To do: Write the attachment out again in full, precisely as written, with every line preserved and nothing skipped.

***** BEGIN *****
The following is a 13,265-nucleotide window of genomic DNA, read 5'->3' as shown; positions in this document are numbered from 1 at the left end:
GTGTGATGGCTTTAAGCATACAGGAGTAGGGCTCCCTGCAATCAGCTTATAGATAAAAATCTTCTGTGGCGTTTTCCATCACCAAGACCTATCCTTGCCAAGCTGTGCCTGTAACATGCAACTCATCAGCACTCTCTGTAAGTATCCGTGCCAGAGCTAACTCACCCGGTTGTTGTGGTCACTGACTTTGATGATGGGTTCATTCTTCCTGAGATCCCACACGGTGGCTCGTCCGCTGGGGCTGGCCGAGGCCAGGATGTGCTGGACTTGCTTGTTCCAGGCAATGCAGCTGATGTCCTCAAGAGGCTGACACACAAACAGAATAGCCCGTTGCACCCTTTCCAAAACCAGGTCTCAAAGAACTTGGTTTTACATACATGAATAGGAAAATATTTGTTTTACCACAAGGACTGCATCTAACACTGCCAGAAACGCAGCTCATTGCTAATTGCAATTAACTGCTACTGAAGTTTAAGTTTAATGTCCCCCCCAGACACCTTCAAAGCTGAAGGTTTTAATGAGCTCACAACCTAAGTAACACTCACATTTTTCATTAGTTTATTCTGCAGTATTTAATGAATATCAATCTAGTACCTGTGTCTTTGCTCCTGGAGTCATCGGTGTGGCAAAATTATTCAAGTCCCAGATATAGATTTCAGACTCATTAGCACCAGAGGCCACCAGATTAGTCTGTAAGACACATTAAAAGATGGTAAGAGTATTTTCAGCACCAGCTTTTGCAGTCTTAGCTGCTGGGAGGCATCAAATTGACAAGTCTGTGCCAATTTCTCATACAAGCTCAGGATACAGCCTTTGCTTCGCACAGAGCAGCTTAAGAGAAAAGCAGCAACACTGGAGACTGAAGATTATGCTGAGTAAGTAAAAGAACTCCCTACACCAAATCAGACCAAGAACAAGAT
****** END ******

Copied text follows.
The following is a 13,265-nucleotide window of genomic DNA, read 5'->3' as shown; positions in this document are numbered from 1 at the left end:
GTGTGATGGCTTTAAGCATACAGGAGTAGGGCTCCCTGCAATCAGCTTATAGATAAAAATCTTCTGTGGCGTTTTCCATCACCAAGACCTATCCTTGCCAAGCTGTGCCTGTAACATGCAACTCATCAGCACTCTCTGTAAGTATCCGTGCCAGAGCTAACTCACCCGGTTGTTGTGGTCACTGACTTTGATGATGGGTTCATTCTTCCTGAGATCCCACACGGTGGCTCGTCCGCTGGGGCTGGCCGAGGCCAGGATGTGCTGGACTTGCTTGTTCCAGGCAATGCAGCTGATGTCCTCAAGAGGCTGACACACAAACAGAATAGCCCGTTGCACCCTTTCCAAAACCAGGTCTCAAAGAACTTGGTTTTACATACATGAATAGGAAAATATTTGTTTTACCACAAGGACTGCATCTAACACTGCCAGAAACGCAGCTCATTGCTAATTGCAATTAACTGCTACTGAAGTTTAAGTTTAATGTCCCCCCCAGACACCTTCAAAGCTGAAGGTTTTAATGAGCTCACAACCTAAGTAACACTCACATTTTTCATTAGTTTATTCTGCAGTATTTAATGAATATCAATCTAGTACCTGTGTCTTTGCTCCTGGAGTCATCGGTGTGGCAAAATTATTCAAGTCCCAGATATAGATTTCAGACTCATTAGCACCAGAGGCCACCAGATTAGTCTGTAAGACACATTAAAAGATGGTAAGAGTATTTTCAGCACCAGCTTTTGCAGTCTTAGCTGCTGGGAGGCATCAAATTGACAAGTCTGTGCCAATTTCTCATACAAGCTCAGGATACAGCCTTTGCTTCGCACAGAGCAGCTTAAGAGAAAAGCAGCAACACTGGAGACTGAAGATTATGCTGAGTAAGTAAAAGAACTCCCTACACCAAATCAGACCAAGAACAAGAT